by Steven Ertelt
December 6, 2005
Boston, MA (LifeNews.com) — Catholic hospitals in Massachusetts fought a measure in the state legislature that would have required them to violate their religious beliefs and distribute the morning after pill, which can sometimes cause an abortion. However, Gov, Mitt Romney plans to give them an exemption when the law takes effect next week.
Catholic and other privately run hospitals will not have to provide the Plan B drugs to rape victims, as the law requires, under regulations the Romney administration will hand down.
Romney spokesman Eric Fehrnstrom said the governor supports exempting Catholic and private hospitals because it "respects the views of health care facilities that are guided by moral principles on this issue."
That could prompt a lawsuit by abortion advocates who want to mandate use the drug.
However, Public Health Commissioner Paul Cote told the Associated Press that the new law can’t trump another state law that says private hospitals can’t be forced to perform abortions or provide contraception.
"We feel very clearly that the two laws don’t cancel each other out, and basically work in harmony with each other," Cote explained.
Cote said the new regulations would be handed down December 14, but pro-abortion groups criticized the decision.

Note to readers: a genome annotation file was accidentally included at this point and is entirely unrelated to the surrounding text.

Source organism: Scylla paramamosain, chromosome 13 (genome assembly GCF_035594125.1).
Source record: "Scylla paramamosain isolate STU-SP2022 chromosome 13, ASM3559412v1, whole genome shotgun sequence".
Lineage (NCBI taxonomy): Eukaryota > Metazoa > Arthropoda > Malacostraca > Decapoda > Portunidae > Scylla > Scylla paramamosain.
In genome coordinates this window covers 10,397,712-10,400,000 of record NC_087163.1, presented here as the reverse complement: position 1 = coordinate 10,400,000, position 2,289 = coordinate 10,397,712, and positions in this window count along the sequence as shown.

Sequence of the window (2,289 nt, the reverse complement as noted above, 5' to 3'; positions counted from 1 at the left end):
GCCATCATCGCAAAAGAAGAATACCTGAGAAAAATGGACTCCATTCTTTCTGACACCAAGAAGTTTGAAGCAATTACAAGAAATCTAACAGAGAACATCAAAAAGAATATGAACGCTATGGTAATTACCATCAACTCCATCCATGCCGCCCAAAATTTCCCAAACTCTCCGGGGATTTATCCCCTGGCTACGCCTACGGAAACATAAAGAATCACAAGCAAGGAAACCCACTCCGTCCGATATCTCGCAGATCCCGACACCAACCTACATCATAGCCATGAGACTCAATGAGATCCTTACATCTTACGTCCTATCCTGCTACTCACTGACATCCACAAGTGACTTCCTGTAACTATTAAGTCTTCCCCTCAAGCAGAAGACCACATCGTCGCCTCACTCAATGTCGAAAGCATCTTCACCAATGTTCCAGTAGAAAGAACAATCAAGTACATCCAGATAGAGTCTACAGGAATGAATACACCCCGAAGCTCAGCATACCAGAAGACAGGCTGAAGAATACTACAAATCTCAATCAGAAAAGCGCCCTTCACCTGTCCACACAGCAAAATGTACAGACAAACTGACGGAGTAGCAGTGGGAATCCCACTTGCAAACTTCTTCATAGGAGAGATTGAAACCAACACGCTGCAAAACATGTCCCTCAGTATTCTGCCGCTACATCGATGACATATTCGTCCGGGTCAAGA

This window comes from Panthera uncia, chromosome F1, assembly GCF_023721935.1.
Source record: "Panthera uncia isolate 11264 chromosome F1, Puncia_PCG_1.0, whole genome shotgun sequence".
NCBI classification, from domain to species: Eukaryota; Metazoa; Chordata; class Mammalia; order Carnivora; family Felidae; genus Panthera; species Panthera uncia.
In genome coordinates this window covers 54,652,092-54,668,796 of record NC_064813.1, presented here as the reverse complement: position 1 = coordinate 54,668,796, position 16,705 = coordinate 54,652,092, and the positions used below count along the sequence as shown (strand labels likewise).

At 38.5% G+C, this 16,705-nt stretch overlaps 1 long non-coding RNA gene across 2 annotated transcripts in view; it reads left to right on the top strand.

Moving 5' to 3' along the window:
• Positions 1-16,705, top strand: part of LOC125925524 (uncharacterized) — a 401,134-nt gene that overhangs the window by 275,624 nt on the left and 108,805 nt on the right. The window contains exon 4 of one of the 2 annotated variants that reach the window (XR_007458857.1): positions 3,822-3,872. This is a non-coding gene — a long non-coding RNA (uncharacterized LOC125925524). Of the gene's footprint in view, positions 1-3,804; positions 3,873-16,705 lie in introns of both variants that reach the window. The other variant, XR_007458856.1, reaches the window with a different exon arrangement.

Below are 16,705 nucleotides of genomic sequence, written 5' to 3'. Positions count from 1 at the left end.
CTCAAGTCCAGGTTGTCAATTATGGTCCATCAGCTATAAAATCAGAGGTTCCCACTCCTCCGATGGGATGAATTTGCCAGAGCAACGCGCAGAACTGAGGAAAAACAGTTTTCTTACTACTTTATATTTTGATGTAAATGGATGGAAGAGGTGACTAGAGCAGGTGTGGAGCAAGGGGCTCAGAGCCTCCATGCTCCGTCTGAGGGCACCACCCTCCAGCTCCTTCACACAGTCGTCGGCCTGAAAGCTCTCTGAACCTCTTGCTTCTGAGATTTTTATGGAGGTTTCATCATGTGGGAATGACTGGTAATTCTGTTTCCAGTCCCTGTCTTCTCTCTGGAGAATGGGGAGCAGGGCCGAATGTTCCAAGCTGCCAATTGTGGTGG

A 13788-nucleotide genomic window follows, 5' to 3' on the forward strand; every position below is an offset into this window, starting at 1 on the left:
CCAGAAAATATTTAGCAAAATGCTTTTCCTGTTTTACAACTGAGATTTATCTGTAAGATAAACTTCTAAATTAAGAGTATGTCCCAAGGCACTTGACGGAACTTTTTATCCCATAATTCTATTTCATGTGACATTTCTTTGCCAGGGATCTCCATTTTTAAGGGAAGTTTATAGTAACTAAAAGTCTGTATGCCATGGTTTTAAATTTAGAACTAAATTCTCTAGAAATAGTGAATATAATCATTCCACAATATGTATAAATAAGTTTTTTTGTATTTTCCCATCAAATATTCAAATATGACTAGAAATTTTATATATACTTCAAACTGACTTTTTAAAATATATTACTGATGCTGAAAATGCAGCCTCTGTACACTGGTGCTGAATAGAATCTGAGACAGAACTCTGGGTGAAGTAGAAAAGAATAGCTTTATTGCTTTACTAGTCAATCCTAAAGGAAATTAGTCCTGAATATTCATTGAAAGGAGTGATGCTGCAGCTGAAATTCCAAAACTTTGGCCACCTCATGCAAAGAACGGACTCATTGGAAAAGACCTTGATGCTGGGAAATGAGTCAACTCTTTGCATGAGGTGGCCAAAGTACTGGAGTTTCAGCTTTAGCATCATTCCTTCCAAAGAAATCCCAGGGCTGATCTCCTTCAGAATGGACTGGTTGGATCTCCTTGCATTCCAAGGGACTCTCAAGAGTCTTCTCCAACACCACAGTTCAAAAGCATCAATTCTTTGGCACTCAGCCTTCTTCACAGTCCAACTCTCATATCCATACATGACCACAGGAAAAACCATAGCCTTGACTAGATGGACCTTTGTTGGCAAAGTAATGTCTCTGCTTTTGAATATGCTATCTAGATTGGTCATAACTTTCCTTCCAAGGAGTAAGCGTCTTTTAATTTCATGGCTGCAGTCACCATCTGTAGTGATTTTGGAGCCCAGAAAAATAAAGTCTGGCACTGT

Angus McQuilken, public affairs director for the Planned Parenthood League of Massachusetts, told AP, "Rape victims shouldn’t have to worry about the affiliation of a hospital when they go to an emergency room or are brought there by an ambulance to receive necessary care."
Attorney General Thomas Reilly, a Democrat who backs abortion and may be charged with defending the policies of the governor, who is a Republican, also criticized the move.
"We believe the law is clear and that it applies to all hospitals," Reilly said in a statement. "We expect all hospitals to follow the law."
The state legislature overrode a veto by Romney to approve the law.
According to the AP report, seven other states that have laws forcing hospitals to dispense the Plan B drugs do not have exemptions for religious facilities.